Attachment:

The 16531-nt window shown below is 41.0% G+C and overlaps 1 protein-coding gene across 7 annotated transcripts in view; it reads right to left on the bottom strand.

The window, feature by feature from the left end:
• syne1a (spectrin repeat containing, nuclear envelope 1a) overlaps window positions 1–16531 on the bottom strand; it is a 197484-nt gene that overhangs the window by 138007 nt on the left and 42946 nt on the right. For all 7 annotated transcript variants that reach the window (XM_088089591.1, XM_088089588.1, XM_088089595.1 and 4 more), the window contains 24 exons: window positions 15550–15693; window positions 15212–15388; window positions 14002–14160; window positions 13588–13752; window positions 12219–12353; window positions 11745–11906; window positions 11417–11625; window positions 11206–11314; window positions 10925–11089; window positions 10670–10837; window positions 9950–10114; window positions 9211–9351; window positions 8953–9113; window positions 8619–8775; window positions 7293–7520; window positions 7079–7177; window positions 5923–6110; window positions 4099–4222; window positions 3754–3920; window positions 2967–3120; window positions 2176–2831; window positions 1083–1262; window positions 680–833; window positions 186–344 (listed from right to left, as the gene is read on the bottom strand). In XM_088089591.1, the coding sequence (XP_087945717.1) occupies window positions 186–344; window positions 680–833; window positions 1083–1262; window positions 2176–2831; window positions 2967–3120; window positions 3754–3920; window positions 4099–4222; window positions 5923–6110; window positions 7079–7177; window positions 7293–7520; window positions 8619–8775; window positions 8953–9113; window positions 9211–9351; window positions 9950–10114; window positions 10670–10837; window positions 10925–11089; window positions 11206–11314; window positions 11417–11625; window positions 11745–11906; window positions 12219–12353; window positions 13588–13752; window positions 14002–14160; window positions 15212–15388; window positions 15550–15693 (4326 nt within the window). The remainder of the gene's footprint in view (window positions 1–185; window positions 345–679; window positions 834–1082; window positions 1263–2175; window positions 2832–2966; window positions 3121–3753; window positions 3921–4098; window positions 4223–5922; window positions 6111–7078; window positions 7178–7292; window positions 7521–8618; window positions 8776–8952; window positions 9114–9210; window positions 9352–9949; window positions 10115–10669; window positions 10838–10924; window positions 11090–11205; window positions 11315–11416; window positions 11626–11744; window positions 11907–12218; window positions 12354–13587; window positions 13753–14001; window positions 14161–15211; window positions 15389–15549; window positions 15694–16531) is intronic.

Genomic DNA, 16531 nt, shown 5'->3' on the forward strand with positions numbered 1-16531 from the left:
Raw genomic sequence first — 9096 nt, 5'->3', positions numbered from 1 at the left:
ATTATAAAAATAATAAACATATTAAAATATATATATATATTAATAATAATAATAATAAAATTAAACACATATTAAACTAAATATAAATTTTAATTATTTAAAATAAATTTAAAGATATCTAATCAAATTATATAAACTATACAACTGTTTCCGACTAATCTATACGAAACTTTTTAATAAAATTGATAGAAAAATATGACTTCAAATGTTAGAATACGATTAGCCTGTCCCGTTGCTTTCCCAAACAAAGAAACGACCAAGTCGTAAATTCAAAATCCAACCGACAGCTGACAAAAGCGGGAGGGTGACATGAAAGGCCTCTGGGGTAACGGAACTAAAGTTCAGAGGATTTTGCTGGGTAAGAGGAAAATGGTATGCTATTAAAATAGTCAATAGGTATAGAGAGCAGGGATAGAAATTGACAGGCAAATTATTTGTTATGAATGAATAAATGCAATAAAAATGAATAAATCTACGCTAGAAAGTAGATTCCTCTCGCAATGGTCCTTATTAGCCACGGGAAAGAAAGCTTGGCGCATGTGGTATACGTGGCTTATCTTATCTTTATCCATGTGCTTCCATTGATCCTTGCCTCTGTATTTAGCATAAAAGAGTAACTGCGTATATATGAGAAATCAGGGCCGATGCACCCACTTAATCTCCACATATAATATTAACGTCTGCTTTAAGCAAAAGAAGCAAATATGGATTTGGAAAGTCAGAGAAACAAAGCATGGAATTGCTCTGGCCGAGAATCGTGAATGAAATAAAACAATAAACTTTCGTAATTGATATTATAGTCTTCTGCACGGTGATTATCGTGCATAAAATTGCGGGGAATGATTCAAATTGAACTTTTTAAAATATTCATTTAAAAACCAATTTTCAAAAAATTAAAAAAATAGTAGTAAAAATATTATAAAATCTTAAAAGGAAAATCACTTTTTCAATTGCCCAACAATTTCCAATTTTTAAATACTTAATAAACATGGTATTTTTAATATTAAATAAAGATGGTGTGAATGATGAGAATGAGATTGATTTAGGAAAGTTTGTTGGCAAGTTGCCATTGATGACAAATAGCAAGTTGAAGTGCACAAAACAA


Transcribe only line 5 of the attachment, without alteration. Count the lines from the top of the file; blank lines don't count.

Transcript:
Raw genomic sequence first — 9096 nt, 5'->3', positions numbered from 1 at the left: